Source to src/readme.gl
I never got around to do anything with respect to
a Linux glDOOM port except for assembling a Linux3Dfx
HOWTO (which, at that time, was a prerequisite
to get permission to publicly distribute the
already finished LinuxGlide port by Daryll Strauss).
Linux q2test (and soon LinuxQuake2) demonstrate that
Mesa with the MesaVoodoo driver is quite up to the
requirements for a glDOOM port. If anybody wants to
get into Linux glDOOM, please drop me a line.
There is a Win32 GLDOOM port in the works, by Jim Dose.
Quoting a recent posting by him:
"I haven't had as much time lately to really work on
the conversion. I currently have the renderer drawing
the walls and floors as texture spans as the are in
the software renderer. There's lighting on the walls,
but not the floors, and sprites are being drawn, but
not with the right texture. I figure that this is one
nights work to get the game looking "normal". I haven't
tested the game on less than a p200, so I'm not sure
how it will perform under the average machine, but I
don't expect it to be blindingly fast because of the
number of spans that have to be drawn each frame.
Rendering as polys is definitely the way to go.
The reason I chose to do spans first was because it
left the base renderer intact and I could concentrate
on ironing out any Windows compatibility problems.
Actually, the first version I had running was simply
a blit of the 320x200 game screen through Open GL.
Surprisingly, this actually was very playable, but
certainly wasn't taking any advantage of 3D acceleration.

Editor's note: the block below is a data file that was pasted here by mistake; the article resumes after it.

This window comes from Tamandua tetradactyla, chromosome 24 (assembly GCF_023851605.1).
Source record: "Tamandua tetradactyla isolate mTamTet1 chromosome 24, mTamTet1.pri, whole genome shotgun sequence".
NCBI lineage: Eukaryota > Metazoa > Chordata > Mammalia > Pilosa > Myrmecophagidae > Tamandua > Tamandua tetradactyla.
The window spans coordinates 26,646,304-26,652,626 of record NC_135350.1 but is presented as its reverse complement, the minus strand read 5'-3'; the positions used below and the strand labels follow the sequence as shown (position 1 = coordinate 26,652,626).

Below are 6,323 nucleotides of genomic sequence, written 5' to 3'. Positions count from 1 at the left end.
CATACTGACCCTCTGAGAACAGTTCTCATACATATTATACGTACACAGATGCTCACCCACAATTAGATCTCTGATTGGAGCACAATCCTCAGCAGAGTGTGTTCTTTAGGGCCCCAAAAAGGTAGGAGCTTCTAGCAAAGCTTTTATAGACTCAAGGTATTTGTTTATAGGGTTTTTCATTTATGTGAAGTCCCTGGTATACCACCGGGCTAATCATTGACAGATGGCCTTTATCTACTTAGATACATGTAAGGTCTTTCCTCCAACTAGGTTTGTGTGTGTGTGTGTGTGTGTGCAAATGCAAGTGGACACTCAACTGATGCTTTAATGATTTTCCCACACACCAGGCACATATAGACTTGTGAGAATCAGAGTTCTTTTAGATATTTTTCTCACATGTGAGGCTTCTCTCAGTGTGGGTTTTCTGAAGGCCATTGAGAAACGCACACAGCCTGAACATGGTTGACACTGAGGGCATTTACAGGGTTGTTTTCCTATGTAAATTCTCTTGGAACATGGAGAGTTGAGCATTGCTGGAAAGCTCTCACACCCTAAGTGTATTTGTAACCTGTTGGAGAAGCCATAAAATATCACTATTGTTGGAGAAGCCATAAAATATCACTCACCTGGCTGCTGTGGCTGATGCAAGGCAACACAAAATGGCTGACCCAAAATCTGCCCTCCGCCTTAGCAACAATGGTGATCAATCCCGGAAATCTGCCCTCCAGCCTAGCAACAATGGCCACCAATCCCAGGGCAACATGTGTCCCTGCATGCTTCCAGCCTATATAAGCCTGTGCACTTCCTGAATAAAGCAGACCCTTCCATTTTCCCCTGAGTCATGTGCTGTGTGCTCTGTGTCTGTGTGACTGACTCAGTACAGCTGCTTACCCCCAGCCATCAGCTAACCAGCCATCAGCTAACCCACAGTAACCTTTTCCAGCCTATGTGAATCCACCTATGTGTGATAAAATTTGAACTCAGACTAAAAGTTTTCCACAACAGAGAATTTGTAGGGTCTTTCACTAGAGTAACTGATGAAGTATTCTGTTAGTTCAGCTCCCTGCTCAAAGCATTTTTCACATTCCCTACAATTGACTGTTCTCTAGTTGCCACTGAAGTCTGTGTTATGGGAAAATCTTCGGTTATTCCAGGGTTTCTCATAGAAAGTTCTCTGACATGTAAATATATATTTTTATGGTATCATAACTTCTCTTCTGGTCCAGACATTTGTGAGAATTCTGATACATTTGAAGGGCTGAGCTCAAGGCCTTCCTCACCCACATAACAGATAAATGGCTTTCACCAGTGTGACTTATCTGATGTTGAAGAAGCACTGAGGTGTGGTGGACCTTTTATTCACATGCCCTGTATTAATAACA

Once the game was running, I started converting all
the span routines over."
Comment: for merging Linuxdoom with Win32, this is
probably the best source for getting the Win32
environment done - before more significant changes
"One problem with drawing spans is that the engine
doesn't calculate the texture coordinates with
fractional accuracy, so the bilinear filtering works
vertically, but not horizontally on the walls. I may
try to fix this, but since I plan to use polys for
the final version, it's not really high priority.
Also, spans don't really allow for looking up and
Comment: true looking up/down vs. Heretic-style
y-shearing seems to require either a strange kind
of transofrmation matrix (he probably does not use
the OpenGL transformation at all), or rendering
all the spans as textured rectangular slices
instead of using glDrawBitmap. No, polys are the
way to go.
"When I tackle the conversion to polys, one big problem
I'll encounter is drawing floors. Since the world is
stored in a 2D bsp tree, there is no information on
the shape of the floors. In fact the floors can be
concave and may include holes (typically, most renderers
break concave polys down into a collection of convex
polys or triangles). In software, the floors are actually
drawn using an algorithm that's similar to a flood fill
(except that a list of open spans is kept instead of a
buffer of pixels). This makes drawing the floors as
polys fairly difficult."
A polygon based approach will require significant changes
to the data structures used in the refresh module. I
recommend either separating a libref_soft.so first (a